On Tuesday morning of our trip (after a full day in Belfast), we hopped on the bus and headed to Derry… or Londonderry, depending with whom you are talking. (And for a very funny take on the situation in Derry during the Troubles, see Derry Girls.) From the name(s) themselves, it was clear that this was going to be a very divided experience, as Katie Tompson noted “what I was not entirely ready for was the intense emotions and remaining political turmoil that poured out of the city.”
She recalled, “walking down the street, we noticed that some curbs were painted red white and blue, which seemed… aggressive almost. However, as we crossed into the Bogside, it became very clear why part of the community needed to display their unionist pride.
(Note the painted curbs above and also that “west bank” refers the west bank of the river in Derry.)
As we walked down the hill, the seemingly hurricane-force winds that destroyed our hair as well as a number of umbrellas, it seemed almost fitting considering the intensity of what was to come. Maggie Crawford noted, “at first, I was just excited to be in Derry so that I could imagine what it was like to be in an episode of Derry Girls, and that’s really what it felt like as we approached the iconic “You Are Now Entering Free Derry” sign.
Aside from the “You are now entering Free Derry” sign that immediately struck you, there were many huge murals depicting the civil rights movement that took place, as well as the violence that came from these movements.”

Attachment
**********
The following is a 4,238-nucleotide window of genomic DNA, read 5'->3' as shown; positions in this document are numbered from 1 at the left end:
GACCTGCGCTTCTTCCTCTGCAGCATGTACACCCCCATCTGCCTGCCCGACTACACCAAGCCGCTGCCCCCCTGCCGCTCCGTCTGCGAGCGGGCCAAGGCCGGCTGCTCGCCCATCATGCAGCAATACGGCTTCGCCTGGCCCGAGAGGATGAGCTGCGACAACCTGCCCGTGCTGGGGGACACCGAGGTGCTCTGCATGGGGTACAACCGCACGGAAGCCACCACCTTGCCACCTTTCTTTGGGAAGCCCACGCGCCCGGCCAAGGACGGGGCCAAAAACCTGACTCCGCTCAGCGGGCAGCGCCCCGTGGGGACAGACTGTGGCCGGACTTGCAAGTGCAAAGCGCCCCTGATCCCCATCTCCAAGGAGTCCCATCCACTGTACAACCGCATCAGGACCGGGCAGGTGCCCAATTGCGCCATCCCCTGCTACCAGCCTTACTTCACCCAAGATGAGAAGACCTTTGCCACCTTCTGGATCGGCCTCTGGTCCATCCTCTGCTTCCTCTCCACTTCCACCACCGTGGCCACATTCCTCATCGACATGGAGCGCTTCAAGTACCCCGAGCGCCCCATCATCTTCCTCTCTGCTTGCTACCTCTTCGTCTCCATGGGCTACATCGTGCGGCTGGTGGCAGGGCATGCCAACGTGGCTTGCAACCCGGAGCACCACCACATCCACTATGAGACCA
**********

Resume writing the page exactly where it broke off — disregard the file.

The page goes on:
A poignant moment for many on the trip was the visit to the Free Derry Museum. The Free Derry Museum documents the events that unfolded on “Bloody Sunday.” Tompson noted “we had talked about Bloody Sunday a little bit, but going through the museum, only yards from where the violence actually occurred, really hit me in a way I hadn’t expected. It had happened so recently in history, and so close to where we were, in a museum run by a man that was there. It was so real and current all of a sudden. Especially after realizing that the official truth, that the 13 killed were, in fact, victims, and not perpetrators in any way, was only established 10 years ago on June 15, 2010. Crawford recalled, “At one point in the museum there was a placard that told the tale of a young toddler who was the victim of a British Army officer who took his envoy vehicle and smashed the toddler in its stroller into a building.”
For many, the most impactful part of the experience, came when listening to a young man named Ross, whose grandfather was one of the victims of Bloody Sunday, and who had multiple other family members die during the Troubles. He detailed to the group the ways in which the time affected his family. “It was astonishing to see how intensely it affected Ross and listening to how angry he was about the wrong that had been done to his family and his community, even though he hadn’t even been alive when everything happened. It was in that interaction that I really started to understand how much the Troubles still permeates through communities, because they pass it on to the next generations.” Katie added.